Each district’s governing board sets a schedule for teachers salaries through the collective bargaining process negotiated between the district and the teachers’ representatives. The schedule is based on level of education and years of experience.
A teacher gains a salary increase for each step of the schedule based on length of service in the district and for each column based on earning additional educational credits. For example, “BA + 60” is the salary level for a teacher with a bachelor’s degree plus 60 additional credits. The contract specifies what professional development counts as a credit; some districts require a minimum amount of professional classes for their teachers. By state law, teachers hired after 1985 must complete 150 hours of professional growth classes every five years to retain their credentials.
California law requires the district to report (on its school accountability report card, or SARC) its beginning, midrange, and highest teacher salaries, the school-site principals’ and district superintendents’ salaries, and the percent spent on administrative and teachers’ salaries with comparisons to statewide averages (provided by the Superintendent of Public Instruction).
The Ed-Data Teacher Salary report displays the average salaries paid rather than the average on the salary schedule or average offered. Therefore, in each district the “average” salary depends on the range of its salary schedule and teachers’ placement on it. A district with many beginning teachers and few at the top will have a much lower average even if their salaries are competitive with those in neighboring districts. Conversely, a district with an experienced, senior staff will have a higher average. These averages reflect considerable differences across the state, as districts vary in size, the degree of urbanization, and geographic region.
The salary figures generally do not include the considerable amounts that are spent for a variety of employee benefits, both required and optional. These typically include professional development, health and life insurance, and retirement. Districts’ pension contributions to CalSTRS are rising substantially, from 8.25 percent of a teacher’s and administrator’s salary in 2014 to 19.1 percent, effective July 1, 2020, under legislation passed in 2014.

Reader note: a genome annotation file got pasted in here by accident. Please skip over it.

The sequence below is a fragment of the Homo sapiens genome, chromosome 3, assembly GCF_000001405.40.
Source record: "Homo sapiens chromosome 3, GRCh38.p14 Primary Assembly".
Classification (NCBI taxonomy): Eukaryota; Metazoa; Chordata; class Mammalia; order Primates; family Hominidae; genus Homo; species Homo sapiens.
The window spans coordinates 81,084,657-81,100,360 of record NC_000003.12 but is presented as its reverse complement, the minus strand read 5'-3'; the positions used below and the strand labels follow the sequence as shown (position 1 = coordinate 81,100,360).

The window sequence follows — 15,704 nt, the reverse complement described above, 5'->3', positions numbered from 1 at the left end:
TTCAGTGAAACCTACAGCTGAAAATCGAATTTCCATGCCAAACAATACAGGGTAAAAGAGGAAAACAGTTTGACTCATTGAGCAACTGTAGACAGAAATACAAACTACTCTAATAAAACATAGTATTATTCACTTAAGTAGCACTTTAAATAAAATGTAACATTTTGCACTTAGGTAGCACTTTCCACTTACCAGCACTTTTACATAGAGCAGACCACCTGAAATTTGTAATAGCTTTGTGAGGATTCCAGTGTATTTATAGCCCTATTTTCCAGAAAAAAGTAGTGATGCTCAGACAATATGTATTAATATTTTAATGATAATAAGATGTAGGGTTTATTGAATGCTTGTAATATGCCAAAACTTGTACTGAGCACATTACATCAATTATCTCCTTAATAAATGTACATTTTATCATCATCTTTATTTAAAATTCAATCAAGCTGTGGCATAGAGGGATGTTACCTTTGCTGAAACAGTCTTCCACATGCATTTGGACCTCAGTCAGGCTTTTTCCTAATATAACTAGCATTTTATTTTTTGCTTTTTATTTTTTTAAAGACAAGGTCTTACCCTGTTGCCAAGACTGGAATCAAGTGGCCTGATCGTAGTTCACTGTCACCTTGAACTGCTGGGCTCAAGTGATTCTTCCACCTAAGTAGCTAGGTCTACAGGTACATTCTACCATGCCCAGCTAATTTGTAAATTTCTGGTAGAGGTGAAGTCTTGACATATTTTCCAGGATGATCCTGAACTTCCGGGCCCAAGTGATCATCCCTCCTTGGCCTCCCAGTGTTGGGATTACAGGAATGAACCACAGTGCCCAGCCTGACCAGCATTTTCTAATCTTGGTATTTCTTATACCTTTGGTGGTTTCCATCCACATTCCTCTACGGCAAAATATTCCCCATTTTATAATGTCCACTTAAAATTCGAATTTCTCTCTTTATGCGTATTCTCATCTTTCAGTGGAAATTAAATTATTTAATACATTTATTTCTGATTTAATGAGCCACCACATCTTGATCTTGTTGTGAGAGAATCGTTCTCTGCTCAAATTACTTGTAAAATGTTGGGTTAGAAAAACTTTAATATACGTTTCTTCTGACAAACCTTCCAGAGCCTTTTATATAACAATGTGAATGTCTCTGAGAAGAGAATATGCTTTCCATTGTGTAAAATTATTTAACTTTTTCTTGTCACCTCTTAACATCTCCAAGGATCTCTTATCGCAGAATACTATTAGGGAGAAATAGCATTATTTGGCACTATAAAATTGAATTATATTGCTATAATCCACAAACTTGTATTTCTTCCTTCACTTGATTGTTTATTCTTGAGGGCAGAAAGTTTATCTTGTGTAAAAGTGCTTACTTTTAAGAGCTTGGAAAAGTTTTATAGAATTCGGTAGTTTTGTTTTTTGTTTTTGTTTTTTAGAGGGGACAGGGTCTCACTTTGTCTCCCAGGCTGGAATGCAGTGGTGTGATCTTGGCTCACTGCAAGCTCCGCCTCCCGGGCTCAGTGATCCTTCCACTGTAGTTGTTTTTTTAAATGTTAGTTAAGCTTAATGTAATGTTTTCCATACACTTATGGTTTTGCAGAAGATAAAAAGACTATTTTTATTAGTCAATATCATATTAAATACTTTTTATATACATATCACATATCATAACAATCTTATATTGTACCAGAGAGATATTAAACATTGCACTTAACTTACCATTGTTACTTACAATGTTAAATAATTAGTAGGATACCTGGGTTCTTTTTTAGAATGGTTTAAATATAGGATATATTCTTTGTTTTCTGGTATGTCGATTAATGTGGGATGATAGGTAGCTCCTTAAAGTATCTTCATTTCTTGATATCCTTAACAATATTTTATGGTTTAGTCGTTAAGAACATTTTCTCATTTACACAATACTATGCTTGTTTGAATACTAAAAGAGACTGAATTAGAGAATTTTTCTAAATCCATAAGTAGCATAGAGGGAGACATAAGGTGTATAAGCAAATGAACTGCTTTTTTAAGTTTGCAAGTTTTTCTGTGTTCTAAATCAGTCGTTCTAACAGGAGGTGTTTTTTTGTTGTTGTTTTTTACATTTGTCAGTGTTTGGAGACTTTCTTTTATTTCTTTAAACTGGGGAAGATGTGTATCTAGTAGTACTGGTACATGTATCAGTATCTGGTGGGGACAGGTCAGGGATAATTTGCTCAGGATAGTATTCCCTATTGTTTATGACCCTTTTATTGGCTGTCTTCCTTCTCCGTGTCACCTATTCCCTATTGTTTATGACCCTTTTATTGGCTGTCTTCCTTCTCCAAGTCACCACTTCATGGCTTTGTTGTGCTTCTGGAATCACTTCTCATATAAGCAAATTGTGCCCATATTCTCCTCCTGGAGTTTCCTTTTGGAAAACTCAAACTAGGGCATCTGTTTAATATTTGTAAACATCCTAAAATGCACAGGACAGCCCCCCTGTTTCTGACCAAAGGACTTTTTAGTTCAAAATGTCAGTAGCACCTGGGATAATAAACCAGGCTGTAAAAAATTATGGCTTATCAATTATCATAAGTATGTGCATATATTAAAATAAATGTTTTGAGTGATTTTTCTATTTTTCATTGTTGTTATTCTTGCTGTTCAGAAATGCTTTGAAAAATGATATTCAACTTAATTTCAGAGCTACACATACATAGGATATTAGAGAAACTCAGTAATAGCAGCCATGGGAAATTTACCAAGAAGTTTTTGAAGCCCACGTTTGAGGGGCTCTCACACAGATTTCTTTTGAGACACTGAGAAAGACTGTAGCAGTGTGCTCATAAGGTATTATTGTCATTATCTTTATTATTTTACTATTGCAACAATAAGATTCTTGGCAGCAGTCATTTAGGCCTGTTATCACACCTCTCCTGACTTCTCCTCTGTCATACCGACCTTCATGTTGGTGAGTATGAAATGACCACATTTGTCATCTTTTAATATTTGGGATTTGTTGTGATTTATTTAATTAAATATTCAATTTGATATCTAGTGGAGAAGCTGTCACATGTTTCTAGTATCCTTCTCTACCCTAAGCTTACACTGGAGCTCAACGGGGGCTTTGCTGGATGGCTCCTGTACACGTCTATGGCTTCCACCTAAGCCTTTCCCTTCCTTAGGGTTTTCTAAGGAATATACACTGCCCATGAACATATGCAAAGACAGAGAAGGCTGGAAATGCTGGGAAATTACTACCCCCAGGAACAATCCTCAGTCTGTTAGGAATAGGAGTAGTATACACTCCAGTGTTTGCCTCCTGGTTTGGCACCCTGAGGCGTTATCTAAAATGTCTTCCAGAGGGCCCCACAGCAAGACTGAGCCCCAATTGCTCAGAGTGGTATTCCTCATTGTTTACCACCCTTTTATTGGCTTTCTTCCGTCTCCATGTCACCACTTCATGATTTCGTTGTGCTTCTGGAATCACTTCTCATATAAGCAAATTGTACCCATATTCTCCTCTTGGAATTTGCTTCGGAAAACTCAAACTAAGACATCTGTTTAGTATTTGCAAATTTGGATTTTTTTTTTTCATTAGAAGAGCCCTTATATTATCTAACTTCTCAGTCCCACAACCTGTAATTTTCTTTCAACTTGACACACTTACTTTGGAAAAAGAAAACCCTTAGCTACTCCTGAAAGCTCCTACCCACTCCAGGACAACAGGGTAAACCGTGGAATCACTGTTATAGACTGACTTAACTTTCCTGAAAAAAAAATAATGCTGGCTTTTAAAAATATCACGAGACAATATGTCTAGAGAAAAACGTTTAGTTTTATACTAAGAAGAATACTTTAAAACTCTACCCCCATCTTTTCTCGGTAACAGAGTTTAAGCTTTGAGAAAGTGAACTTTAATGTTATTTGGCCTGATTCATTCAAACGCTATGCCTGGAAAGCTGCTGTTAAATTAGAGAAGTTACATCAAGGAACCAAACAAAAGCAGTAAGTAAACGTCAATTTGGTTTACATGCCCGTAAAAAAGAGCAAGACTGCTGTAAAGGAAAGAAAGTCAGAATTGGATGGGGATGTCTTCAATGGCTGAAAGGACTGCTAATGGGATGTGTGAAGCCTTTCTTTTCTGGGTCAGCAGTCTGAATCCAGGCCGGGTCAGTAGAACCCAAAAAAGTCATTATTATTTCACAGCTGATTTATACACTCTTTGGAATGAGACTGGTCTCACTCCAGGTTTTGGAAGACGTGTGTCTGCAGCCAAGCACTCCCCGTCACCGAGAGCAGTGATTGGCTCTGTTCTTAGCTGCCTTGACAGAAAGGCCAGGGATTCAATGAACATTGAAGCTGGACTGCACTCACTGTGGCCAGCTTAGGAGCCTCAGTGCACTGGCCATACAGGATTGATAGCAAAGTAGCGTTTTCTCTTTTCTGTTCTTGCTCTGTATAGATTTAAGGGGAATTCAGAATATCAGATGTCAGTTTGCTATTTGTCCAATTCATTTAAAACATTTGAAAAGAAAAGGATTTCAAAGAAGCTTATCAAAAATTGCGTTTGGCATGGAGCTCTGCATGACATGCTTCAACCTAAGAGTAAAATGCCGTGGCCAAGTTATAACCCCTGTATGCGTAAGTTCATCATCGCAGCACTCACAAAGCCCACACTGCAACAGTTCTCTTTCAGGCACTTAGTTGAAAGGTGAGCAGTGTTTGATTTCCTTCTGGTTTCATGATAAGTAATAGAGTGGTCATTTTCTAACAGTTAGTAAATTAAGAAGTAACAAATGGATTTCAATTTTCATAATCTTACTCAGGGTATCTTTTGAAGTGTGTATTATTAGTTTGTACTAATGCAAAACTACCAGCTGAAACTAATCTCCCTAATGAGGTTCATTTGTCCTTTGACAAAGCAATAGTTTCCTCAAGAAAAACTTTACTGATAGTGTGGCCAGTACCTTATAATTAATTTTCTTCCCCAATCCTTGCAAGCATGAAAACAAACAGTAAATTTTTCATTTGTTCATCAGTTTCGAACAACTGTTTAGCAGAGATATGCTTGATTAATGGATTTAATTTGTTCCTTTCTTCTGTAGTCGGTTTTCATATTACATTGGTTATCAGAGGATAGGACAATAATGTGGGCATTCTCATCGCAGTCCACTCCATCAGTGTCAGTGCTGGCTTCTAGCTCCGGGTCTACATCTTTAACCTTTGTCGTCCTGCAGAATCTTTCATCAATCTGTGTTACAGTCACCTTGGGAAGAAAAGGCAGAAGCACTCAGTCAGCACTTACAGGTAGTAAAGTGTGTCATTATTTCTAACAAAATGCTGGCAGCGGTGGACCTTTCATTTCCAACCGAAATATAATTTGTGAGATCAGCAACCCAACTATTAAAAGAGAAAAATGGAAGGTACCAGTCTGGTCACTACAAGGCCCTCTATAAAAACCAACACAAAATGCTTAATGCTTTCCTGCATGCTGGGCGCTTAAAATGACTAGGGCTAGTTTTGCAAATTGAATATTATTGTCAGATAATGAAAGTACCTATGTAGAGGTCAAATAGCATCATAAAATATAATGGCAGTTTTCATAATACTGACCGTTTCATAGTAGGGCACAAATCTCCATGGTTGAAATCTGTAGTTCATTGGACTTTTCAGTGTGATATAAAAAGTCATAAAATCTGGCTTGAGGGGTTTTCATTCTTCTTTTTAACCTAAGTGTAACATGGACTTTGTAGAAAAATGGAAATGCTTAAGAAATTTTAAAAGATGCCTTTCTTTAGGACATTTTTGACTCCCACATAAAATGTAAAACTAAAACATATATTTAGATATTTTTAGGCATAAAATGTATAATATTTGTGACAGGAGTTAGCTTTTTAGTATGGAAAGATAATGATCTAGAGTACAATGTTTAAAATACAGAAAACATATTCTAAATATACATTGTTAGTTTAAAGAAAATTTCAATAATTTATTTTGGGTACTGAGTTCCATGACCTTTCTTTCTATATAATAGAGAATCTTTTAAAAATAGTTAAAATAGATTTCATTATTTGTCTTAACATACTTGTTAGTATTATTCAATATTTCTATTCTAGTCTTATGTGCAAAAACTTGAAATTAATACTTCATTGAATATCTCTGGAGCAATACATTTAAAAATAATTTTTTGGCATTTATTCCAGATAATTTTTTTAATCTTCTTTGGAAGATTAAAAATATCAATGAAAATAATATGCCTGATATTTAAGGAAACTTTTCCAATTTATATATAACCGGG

Comparisons of benefits among districts or even among employees of the same district can become quite complex. For example, a district could offer a single plan, two-party plan, family plan, or a cafeteria plan in which the employee selects benefits up to a total dollar allowance. Some districts also contribute to benefits for retired teachers. Occasionally, salaries and benefits are combined into one lump sum, which complicates cross-district comparisons. This situation is noted in the Ed-Data Teacher Salary report where known. Further, some contracts call for higher salaries in lieu of benefits. Although there is some variation, expenditures on salaries and benefits for all employees typically make up 80% to 85% of a district’s budget, with the bulk of it going to teachers.
The pupil-teacher ratio is the total student enrollment divided by the number of full-time-equivalent teachers. The number of pupils per teacher is smaller than the average class size, which is the number of pupils attending divided by the number of classes. Some teachers have special assignments in a school or in the district and so are not confined to one subject or one classroom.
The Local Control Funding Formula requires that class size for kindergarten through third grade be no greater than 24 students per teacher by the time the new formula is phased in, which is estimated to occur in 2020-21. The ratio applies to every school, not just a district’s class-size average. The class-size provision can be waived if the district’s teachers union agrees to grant an exemption.
The combination of average salary, years of teaching experience, percent of fully credentialed teachers, and the pupil-teacher ratio gives a good picture of the teaching staff in a district.